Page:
The Asian-American Paper War:
On March 2, 2010, the U.S. Department of Commerce (DOC) released a preliminary decision in a case that has the potential to rock the paper products industry. The DOC found that Chinese and Indonesian producers and exporters of certain coated paper received countervailing subsidies. As a result of this preliminary finding, and to level the playing field for the unfair advantage brought by the countervailing subsidies, DOC will impose tariffs on imported coated paper from China and Indonesia. What will this mean for you? Higher prices or fairer competition for Americans—or nothing.
How the Battle Began
On Sept. 23, 2009, three large U.S. paper makers, and the United Steelworkers Union (Petitioners), filed a petition with the DOC and the U.S. International Trade Commission (ITC), in which they accused China and Indonesia of "dumping" certain coated paper into the U.S. market and receiving unjust subsidies from foreign governments. "Dumping" occurs when a foreign company sells products in the U.S. at less than fair market value. Subsidies means that foreign companies receive financial assistance from foreign governments that benefit exportation of goods. The American paper manufacturers have alleged the U.S. paper industry is being hurt by foreign government-subsidized Asian coated paper.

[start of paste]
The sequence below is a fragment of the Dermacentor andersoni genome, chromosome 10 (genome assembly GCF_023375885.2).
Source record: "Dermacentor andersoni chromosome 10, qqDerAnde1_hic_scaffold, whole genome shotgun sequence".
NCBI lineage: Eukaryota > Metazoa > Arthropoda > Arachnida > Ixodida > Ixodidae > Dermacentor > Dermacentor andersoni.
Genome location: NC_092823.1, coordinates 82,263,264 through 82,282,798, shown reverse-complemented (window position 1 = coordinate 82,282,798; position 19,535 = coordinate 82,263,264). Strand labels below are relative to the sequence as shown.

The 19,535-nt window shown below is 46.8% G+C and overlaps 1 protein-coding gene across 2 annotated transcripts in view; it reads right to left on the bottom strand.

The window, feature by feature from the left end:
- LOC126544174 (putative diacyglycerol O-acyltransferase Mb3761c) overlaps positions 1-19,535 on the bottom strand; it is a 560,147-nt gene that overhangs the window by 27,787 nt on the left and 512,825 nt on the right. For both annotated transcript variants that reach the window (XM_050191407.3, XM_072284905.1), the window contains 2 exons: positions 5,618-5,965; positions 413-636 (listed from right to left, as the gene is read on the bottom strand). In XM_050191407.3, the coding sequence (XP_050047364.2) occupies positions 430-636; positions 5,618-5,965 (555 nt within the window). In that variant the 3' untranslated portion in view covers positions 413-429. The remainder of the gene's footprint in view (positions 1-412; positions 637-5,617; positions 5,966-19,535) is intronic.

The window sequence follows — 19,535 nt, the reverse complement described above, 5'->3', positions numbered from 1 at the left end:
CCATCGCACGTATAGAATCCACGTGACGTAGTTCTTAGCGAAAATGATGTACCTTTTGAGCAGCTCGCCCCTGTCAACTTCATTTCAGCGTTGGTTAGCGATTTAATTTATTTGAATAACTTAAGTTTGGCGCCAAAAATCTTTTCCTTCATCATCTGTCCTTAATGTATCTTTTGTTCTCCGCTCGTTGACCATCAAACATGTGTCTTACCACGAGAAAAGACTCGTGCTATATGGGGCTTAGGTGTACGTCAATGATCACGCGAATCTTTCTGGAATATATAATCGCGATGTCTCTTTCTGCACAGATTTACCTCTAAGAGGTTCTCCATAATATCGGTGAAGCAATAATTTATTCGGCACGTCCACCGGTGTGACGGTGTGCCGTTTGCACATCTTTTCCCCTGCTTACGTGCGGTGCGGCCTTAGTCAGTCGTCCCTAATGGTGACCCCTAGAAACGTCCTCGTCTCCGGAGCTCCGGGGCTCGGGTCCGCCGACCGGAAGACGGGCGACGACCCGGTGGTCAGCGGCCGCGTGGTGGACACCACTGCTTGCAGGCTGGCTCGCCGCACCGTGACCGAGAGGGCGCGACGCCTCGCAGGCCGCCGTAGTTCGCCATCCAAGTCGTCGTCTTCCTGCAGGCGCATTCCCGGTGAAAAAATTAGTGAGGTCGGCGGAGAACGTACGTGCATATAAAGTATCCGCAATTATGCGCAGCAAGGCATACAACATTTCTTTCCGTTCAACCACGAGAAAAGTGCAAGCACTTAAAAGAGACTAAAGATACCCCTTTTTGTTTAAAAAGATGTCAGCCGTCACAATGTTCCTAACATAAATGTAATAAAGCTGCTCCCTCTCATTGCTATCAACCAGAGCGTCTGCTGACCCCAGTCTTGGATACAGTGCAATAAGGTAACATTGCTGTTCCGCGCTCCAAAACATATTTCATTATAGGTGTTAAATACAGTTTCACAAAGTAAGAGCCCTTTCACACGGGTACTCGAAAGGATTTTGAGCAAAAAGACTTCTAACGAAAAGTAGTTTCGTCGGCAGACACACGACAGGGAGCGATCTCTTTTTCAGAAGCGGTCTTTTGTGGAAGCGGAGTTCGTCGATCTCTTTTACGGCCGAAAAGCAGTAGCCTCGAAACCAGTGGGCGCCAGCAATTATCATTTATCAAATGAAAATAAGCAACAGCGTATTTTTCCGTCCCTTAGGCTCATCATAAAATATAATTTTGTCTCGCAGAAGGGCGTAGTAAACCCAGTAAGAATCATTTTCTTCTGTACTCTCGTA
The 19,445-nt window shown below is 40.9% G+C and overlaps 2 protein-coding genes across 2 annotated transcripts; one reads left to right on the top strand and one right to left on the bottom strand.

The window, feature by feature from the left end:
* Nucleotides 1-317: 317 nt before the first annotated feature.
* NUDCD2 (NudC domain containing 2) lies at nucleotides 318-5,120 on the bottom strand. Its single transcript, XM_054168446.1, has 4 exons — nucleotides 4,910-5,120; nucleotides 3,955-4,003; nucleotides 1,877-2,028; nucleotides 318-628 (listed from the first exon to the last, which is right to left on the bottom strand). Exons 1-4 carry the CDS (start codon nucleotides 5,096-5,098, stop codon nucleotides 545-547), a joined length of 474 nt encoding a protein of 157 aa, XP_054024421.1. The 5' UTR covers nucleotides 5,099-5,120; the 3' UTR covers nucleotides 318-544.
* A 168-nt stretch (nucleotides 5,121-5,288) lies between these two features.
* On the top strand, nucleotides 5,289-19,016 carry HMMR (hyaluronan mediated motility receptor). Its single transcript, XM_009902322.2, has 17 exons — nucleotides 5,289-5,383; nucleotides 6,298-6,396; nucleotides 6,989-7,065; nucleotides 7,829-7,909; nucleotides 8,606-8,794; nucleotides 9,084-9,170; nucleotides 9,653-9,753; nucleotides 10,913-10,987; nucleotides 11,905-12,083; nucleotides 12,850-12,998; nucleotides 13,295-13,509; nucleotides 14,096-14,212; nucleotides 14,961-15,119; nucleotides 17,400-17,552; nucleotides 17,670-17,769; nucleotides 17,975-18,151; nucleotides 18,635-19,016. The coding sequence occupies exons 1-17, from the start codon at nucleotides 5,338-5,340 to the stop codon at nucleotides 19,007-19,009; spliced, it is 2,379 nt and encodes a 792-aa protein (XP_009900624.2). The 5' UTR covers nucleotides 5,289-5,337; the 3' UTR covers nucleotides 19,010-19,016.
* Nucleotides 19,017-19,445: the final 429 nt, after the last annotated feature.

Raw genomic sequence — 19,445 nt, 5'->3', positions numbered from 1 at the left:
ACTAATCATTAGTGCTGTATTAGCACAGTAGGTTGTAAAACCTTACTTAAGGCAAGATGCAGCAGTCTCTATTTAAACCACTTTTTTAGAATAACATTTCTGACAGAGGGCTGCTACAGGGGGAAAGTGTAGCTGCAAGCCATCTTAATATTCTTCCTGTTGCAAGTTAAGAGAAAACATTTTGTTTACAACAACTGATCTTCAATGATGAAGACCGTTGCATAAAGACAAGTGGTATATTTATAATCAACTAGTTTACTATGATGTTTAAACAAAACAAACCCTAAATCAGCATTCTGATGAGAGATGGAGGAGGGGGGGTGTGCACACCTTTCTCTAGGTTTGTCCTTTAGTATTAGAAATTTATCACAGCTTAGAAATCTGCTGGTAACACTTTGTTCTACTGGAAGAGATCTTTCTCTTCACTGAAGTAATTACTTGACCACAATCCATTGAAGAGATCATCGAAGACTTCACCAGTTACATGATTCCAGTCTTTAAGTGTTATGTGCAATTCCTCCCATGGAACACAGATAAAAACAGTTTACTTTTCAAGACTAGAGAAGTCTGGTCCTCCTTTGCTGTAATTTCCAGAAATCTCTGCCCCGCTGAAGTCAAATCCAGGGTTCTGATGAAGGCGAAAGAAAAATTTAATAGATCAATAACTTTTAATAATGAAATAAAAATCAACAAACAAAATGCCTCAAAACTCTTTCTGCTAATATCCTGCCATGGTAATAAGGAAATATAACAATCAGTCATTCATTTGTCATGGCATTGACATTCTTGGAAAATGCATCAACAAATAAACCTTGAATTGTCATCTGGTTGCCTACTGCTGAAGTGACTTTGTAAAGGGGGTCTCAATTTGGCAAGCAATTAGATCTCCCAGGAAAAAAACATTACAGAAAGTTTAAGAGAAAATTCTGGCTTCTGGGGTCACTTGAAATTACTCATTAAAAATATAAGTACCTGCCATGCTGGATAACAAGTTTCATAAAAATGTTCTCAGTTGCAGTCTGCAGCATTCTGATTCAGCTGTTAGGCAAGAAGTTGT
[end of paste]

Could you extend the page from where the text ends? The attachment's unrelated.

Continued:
The DOC commenced an investigation to determine whether manufacturers, producers or exporters of coated paper in China and Indonesia in fact receive countervailing subsidies. The products covered in the investigation included certain coated paper and paperboard suitable for high-quality print graphics using sheet-fed presses, such as paper used for books, magazines, envelopes, greeting cards and catalogues.
As noted above, on March 2, 2010, the DOC issued a preliminary decision finding that Chinese and Indonesian producers and exporters of certain coated paper do receive unfair subsidies. The DOC found that Chinese manufacturers and exporters received subsidies ranging from 3.92 percent to 12.83 percent, with an average subsidy at 8.38 percent, and Indonesian manufacturers and exporters received subsidies at 17.48 percent. As a result of these findings, preliminary countervailing duties have been imposed. Companies who import certain coated paper now will have to post bond or cash deposits in an amount equal to applicable margins relating to the foreign subsidies, thus adding to the cost of purchasing certain coated paper from Chinese and Indonesian companies.